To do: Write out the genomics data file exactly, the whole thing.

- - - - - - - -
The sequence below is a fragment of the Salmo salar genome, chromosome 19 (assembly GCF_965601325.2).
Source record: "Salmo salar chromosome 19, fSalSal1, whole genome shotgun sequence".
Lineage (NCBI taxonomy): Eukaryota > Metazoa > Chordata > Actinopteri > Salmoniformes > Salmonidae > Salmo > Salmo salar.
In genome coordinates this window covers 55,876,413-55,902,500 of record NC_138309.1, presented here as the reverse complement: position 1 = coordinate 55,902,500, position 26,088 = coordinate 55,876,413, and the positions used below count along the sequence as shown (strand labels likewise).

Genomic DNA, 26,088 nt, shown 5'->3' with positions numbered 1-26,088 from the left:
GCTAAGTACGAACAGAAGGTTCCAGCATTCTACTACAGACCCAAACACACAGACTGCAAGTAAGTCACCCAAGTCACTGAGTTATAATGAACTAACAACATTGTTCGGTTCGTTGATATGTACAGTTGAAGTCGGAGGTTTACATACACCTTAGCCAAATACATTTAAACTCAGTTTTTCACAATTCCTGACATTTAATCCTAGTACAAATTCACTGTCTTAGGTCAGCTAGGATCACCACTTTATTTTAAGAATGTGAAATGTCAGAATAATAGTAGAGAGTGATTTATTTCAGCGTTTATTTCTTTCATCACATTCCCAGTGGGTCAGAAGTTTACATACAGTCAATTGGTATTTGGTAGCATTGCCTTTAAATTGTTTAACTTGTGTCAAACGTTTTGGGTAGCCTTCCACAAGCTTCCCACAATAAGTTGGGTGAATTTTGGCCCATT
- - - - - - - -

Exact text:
The sequence below is a fragment of the Salmo salar genome, chromosome 19 (assembly GCF_965601325.2).
Source record: "Salmo salar chromosome 19, fSalSal1, whole genome shotgun sequence".
Lineage (NCBI taxonomy): Eukaryota > Metazoa > Chordata > Actinopteri > Salmoniformes > Salmonidae > Salmo > Salmo salar.
In genome coordinates this window covers 55,876,413-55,902,500 of record NC_138309.1, presented here as the reverse complement: position 1 = coordinate 55,902,500, position 26,088 = coordinate 55,876,413, and the positions used below count along the sequence as shown (strand labels likewise).

Genomic DNA, 26,088 nt, shown 5'->3' with positions numbered 1-26,088 from the left:
GCTAAGTACGAACAGAAGGTTCCAGCATTCTACTACAGACCCAAACACACAGACTGCAAGTAAGTCACCCAAGTCACTGAGTTATAATGAACTAACAACATTGTTCGGTTCGTTGATATGTACAGTTGAAGTCGGAGGTTTACATACACCTTAGCCAAATACATTTAAACTCAGTTTTTCACAATTCCTGACATTTAATCCTAGTACAAATTCACTGTCTTAGGTCAGCTAGGATCACCACTTTATTTTAAGAATGTGAAATGTCAGAATAATAGTAGAGAGTGATTTATTTCAGCGTTTATTTCTTTCATCACATTCCCAGTGGGTCAGAAGTTTACATACAGTCAATTGGTATTTGGTAGCATTGCCTTTAAATTGTTTAACTTGTGTCAAACGTTTTGGGTAGCCTTCCACAAGCTTCCCACAATAAGTTGGGTGAATTTTGGCCCATT